Music: "Overjoyed" by Matchbox Twenty

My iPod has thrust this one forward a few times over the past couple days, and it's been growing on me. I have to say, I didn't much like it when I first heard it—or saw it, rather, since the first time I heard the song was when the band was promoting that little video for it, the one that was really just half a video played backward and then forward. I didn't like it. The video or the song, it's difficult to tell now because they were so entwined in my mind. I just walked away from the the whole experience with "Do. Not. Want."

And then I didn't hear the song again until a couple days ago because I listen to my iPod more than my satellite radio, and my iPod is on shuffle, and it sort of decides what I need to hear and when. It's actually remarkably good at this. I'm worried my iPhone and/or Siri is sentient in there . . . But I digress. The past two or three days, "Overjoyed" has been a favorite of my iPod, and without the stupid video, I find it to be a pretty good song. Is that weird?

Science has shown that we think in words and pictures. This is why we like charts and graphs and maps of the weather and such. When watching a video, our brains work to combine what we're hearing with what we're seeing. If there is some kind of dissonance, our minds either work to understand or reject it all. Which of these options our brains opt for depends largely on how important the outcome is to our survival, or whether we're motivated by anticipated rewards. "If I understand this chart, I will know how to do my work better, which means more money and a promotion." Since a Matchbox Twenty video had zero bearing on my existence, my brain rejected it and the song because, for me (and these things, as in "the arts," are very subjective) there was an internal discord. I understood the video, of course, but found it unpleasant for some reason. I'm sure it would take a psychologist to figure out why, but that's neither here nor there. The point is, later, in the absence of the visuals, when I was able to simply listen to the song—its music and lyrics—I enjoyed it. Go figure.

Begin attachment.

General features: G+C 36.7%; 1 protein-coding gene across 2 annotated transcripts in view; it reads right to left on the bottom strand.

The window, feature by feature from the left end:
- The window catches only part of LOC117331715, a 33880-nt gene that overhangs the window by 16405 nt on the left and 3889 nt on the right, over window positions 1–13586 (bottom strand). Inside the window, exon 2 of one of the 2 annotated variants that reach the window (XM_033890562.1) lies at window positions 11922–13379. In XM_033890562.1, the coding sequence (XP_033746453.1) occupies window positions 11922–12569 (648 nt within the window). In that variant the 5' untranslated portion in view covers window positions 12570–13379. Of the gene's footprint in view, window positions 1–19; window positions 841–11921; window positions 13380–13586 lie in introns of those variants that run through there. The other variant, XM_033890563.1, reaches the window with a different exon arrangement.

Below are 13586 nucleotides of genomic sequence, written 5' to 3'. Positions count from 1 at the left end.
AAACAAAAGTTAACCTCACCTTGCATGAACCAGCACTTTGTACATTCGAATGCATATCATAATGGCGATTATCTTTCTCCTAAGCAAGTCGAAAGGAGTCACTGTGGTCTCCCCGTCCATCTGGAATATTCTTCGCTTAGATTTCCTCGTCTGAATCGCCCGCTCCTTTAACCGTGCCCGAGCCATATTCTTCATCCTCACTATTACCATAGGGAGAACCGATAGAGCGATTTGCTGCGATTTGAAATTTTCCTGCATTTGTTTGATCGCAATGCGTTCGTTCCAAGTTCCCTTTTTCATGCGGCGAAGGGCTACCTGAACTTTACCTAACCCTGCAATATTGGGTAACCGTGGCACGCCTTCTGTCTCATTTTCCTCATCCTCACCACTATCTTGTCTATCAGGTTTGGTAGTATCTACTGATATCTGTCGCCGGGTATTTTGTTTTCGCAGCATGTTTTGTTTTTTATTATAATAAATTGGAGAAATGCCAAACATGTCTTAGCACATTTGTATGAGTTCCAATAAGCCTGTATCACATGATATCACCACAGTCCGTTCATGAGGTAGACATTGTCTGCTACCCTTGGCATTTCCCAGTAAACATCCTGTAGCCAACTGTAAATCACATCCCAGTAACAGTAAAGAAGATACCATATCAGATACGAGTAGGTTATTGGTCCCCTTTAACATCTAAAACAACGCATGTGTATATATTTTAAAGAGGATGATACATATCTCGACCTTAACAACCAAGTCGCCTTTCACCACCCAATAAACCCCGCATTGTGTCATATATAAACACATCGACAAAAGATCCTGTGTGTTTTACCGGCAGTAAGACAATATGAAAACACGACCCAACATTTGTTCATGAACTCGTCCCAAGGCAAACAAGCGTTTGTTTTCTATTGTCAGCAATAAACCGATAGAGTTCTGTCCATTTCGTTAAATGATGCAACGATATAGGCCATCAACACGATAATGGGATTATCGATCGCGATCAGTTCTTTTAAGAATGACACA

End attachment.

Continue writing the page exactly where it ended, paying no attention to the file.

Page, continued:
I'm sure this has worked in reverse, too. Some people hate a song until they see a cool video. Or love a song until they see a really awful video. Brains are funny places, and yet we all must live inside them to some extent. We are ever building them out, like some Winchester Mansion. Except some people don't, I guess. Some people's minds remain closed. I like to think I'm not one of these, and since I've found I can change my mind about a song, well, at least that's something. A tiny window thrown open. Fresh air let in.

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